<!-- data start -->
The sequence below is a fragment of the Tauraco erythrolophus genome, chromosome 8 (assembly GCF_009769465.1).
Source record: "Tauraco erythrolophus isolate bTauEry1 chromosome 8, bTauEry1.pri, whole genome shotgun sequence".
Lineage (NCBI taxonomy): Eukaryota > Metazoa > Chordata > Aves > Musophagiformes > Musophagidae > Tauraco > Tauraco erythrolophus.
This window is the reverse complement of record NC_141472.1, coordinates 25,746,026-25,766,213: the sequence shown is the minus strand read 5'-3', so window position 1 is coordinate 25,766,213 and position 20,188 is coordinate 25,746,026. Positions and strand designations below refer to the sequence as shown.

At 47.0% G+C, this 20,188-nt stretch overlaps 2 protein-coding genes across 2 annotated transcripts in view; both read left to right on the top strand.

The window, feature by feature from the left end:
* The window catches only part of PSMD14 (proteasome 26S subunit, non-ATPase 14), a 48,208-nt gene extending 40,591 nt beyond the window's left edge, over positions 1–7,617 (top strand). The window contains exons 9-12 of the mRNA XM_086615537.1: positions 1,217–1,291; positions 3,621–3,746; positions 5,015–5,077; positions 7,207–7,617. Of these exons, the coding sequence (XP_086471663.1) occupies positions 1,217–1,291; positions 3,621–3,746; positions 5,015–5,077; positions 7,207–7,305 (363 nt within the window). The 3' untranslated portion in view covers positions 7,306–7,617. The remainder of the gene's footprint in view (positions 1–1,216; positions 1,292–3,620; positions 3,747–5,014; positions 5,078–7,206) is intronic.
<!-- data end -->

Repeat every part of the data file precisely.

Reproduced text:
The sequence below is a fragment of the Tauraco erythrolophus genome, chromosome 8 (assembly GCF_009769465.1).
Source record: "Tauraco erythrolophus isolate bTauEry1 chromosome 8, bTauEry1.pri, whole genome shotgun sequence".
Lineage (NCBI taxonomy): Eukaryota > Metazoa > Chordata > Aves > Musophagiformes > Musophagidae > Tauraco > Tauraco erythrolophus.
This window is the reverse complement of record NC_141472.1, coordinates 25,746,026-25,766,213: the sequence shown is the minus strand read 5'-3', so window position 1 is coordinate 25,766,213 and position 20,188 is coordinate 25,746,026. Positions and strand designations below refer to the sequence as shown.

At 47.0% G+C, this 20,188-nt stretch overlaps 2 protein-coding genes across 2 annotated transcripts in view; both read left to right on the top strand.

The window, feature by feature from the left end:
* The window catches only part of PSMD14 (proteasome 26S subunit, non-ATPase 14), a 48,208-nt gene extending 40,591 nt beyond the window's left edge, over positions 1–7,617 (top strand). The window contains exons 9-12 of the mRNA XM_086615537.1: positions 1,217–1,291; positions 3,621–3,746; positions 5,015–5,077; positions 7,207–7,617. Of these exons, the coding sequence (XP_086471663.1) occupies positions 1,217–1,291; positions 3,621–3,746; positions 5,015–5,077; positions 7,207–7,305 (363 nt within the window). The 3' untranslated portion in view covers positions 7,306–7,617. The remainder of the gene's footprint in view (positions 1–1,216; positions 1,292–3,620; positions 3,747–5,014; positions 5,078–7,206) is intronic.